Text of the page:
Laugh at fear. My Art is my Super-Power.

 

Next post: I Artist: Be Limitless, Stray from the Path

Drawing Blanks–How To

twilight-forest-vi-oct-26-2016-paint

Ink & acrylic on stretched acetate

Many times I look at a blank page and have a curious thought: “what’s in there

that I need to find?” Have I trained myself to think that way? Yes and no. I go

that way mainly because I rebelled against blank pages (and walls) so I drew

some shape or made a splotch of color or scribed a word or a sentence. So I kept

the habit as I lived. It’s like giving a horse a little nudge in a wide open field

with no one else present, just a friend, the wind, and wide open spaces.

So what is the “how-to” of this?

Move forward and try.

See how far you can take your day-dream. Better yet see how it can take you.

All it needs is a little nudge.

Smiles, I Artist

The obligation attached to being an Artist is to make things. Take something and make something else. I like collage in this way because it gives something different from the original materials.

Fish Fossil 1

Just “different” is not enough.  Only to a certain extent do I “know” what I am making. I received a lot of encouragement over the years, however, I still hear, “What’s that mess going to be?” I typed the words but not the quote, because it was not so easy on the eyes.

Girl with green case 1

I gave up on what I was working on, even on Art more times than not. I had many un-finished drawings, ailing canvases, and un-used materials.  I put it up to impatience, but it was the message about the “mess” that came through later, without many smiles.

Now that is not so much the case. Now I power through the “comments” people make at classes or out in the public or when I share a sketch book with someone who is curious.

I usually hole up in the studio or somewhere private to draw.  I took some inspiration from allies and took the minimal kit to a public spot and drew.

“What’s that you’re doing? You’re an artist!” Now I’m surrounded by seven to eleven-year old people craning to see into my books and wanting to see more.

Aldo iPhone unflipped

The more of my drawings I show them the more they are delighted. They smile a lot, all the way up into their eyes.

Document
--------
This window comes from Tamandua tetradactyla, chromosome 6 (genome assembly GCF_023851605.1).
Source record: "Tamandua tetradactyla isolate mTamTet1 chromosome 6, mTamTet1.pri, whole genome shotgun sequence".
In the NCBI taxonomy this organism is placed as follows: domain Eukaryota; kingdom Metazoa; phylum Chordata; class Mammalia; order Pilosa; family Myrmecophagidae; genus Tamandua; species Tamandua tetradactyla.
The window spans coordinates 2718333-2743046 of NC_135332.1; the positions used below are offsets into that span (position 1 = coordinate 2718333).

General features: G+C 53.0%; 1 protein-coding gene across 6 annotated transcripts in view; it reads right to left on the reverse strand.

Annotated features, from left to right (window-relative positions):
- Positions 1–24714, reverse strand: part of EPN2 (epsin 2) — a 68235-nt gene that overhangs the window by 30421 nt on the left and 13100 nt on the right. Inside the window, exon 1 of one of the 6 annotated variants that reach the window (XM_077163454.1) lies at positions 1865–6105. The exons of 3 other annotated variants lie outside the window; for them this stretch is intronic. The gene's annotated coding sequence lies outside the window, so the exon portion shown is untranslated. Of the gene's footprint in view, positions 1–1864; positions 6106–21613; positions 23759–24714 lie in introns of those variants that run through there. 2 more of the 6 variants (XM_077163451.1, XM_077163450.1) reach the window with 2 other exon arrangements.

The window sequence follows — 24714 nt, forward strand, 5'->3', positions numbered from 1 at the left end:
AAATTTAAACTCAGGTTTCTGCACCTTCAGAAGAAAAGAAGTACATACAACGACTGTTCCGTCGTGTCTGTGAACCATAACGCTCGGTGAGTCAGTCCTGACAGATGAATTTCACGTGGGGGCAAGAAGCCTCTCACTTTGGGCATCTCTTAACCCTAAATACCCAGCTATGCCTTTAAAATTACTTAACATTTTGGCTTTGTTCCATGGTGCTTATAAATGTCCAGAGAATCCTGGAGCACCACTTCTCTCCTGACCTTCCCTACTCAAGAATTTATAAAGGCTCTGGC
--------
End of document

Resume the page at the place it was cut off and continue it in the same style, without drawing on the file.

Now I sort of know what Art I’m making.

I’m making Smiles.

Mallory, First Year Teacher, Makes a Chair

Colorful Chair

Mallory you are already extra-ordinary as first year teacher in a new school– that kind of new as in it has just been built new. How do I know you are already exceptionally impressive, because you are seeking to make your own brand, something recognizable and memorable, and most telling, your trademark has meaning.

You looked at me and started the conversation with a question, “Are you a painter?”

I was in the art supply part of a big box store. I had brushes and paints in my basket.

I thought, being a painter is what I used to hear around the holiday dinner table when the folks referred to how someone in the family earned their daily bread. I smiled at the old-timey reference.

I said, “I am an artist.”

“That’ll do.” You were emphatic and asked me about painting a chair.

Painting a chair? A 3-D chair you sit on or one in a painting?

You smiled that teacher smile. You are good, very good.

You wanted your classroom chair to be special, to stand out. It was a rescue from a thrift store and you knew you could make it sparkle.

Why?

Because you will love what you will be doing, teaching, so much in a chair that is full of colors and shapes. It will engage the students’ imagination. It will also make a statement that the learning space is a special space. Therefore, you pupils must be so special too.

It’ll give you a certain dignity too.

Dignity and charm, two good allies for those who dare to teach others.